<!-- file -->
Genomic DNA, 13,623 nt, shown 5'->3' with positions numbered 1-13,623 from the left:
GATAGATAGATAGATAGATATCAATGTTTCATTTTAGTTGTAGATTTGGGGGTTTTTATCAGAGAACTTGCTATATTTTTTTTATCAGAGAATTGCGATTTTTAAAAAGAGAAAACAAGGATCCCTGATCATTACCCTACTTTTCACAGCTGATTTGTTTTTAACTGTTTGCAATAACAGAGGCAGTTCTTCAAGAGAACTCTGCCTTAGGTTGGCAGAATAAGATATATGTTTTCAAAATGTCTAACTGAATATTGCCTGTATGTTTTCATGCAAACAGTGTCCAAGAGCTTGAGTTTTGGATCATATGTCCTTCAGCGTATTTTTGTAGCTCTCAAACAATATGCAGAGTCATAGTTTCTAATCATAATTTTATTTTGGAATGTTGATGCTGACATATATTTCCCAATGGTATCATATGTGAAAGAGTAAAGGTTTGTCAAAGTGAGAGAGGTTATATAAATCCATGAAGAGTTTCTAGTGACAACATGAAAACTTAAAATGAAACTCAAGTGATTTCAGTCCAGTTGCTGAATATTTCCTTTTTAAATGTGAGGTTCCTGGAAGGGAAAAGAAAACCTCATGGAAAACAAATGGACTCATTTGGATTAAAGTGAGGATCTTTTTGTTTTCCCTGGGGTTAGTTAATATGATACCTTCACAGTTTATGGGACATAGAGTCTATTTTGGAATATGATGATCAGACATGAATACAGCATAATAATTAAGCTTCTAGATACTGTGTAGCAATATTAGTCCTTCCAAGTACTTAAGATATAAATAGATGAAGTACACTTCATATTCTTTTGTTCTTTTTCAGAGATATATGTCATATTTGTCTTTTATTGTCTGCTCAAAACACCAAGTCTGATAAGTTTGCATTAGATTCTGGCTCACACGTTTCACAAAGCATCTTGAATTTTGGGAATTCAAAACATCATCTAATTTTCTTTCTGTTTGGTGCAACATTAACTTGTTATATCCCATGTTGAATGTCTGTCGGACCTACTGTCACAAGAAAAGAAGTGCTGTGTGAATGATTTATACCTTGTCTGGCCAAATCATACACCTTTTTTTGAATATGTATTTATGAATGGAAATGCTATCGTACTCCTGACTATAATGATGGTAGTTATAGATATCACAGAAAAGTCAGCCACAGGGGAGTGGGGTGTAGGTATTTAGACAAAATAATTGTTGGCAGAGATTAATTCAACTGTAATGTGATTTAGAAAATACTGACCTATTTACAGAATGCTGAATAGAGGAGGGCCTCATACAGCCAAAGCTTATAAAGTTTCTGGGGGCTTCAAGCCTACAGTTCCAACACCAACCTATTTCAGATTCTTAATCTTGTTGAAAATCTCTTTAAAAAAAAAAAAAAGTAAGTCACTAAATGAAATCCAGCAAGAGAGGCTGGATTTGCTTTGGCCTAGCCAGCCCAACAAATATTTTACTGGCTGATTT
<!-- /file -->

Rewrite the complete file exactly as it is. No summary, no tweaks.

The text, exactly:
Genomic DNA, 13,623 nt, shown 5'->3' with positions numbered 1-13,623 from the left:
GATAGATAGATAGATAGATATCAATGTTTCATTTTAGTTGTAGATTTGGGGGTTTTTATCAGAGAACTTGCTATATTTTTTTTATCAGAGAATTGCGATTTTTAAAAAGAGAAAACAAGGATCCCTGATCATTACCCTACTTTTCACAGCTGATTTGTTTTTAACTGTTTGCAATAACAGAGGCAGTTCTTCAAGAGAACTCTGCCTTAGGTTGGCAGAATAAGATATATGTTTTCAAAATGTCTAACTGAATATTGCCTGTATGTTTTCATGCAAACAGTGTCCAAGAGCTTGAGTTTTGGATCATATGTCCTTCAGCGTATTTTTGTAGCTCTCAAACAATATGCAGAGTCATAGTTTCTAATCATAATTTTATTTTGGAATGTTGATGCTGACATATATTTCCCAATGGTATCATATGTGAAAGAGTAAAGGTTTGTCAAAGTGAGAGAGGTTATATAAATCCATGAAGAGTTTCTAGTGACAACATGAAAACTTAAAATGAAACTCAAGTGATTTCAGTCCAGTTGCTGAATATTTCCTTTTTAAATGTGAGGTTCCTGGAAGGGAAAAGAAAACCTCATGGAAAACAAATGGACTCATTTGGATTAAAGTGAGGATCTTTTTGTTTTCCCTGGGGTTAGTTAATATGATACCTTCACAGTTTATGGGACATAGAGTCTATTTTGGAATATGATGATCAGACATGAATACAGCATAATAATTAAGCTTCTAGATACTGTGTAGCAATATTAGTCCTTCCAAGTACTTAAGATATAAATAGATGAAGTACACTTCATATTCTTTTGTTCTTTTTCAGAGATATATGTCATATTTGTCTTTTATTGTCTGCTCAAAACACCAAGTCTGATAAGTTTGCATTAGATTCTGGCTCACACGTTTCACAAAGCATCTTGAATTTTGGGAATTCAAAACATCATCTAATTTTCTTTCTGTTTGGTGCAACATTAACTTGTTATATCCCATGTTGAATGTCTGTCGGACCTACTGTCACAAGAAAAGAAGTGCTGTGTGAATGATTTATACCTTGTCTGGCCAAATCATACACCTTTTTTTGAATATGTATTTATGAATGGAAATGCTATCGTACTCCTGACTATAATGATGGTAGTTATAGATATCACAGAAAAGTCAGCCACAGGGGAGTGGGGTGTAGGTATTTAGACAAAATAATTGTTGGCAGAGATTAATTCAACTGTAATGTGATTTAGAAAATACTGACCTATTTACAGAATGCTGAATAGAGGAGGGCCTCATACAGCCAAAGCTTATAAAGTTTCTGGGGGCTTCAAGCCTACAGTTCCAACACCAACCTATTTCAGATTCTTAATCTTGTTGAAAATCTCTTTAAAAAAAAAAAAAAGTAAGTCACTAAATGAAATCCAGCAAGAGAGGCTGGATTTGCTTTGGCCTAGCCAGCCCAACAAATATTTTACTGGCTGATTT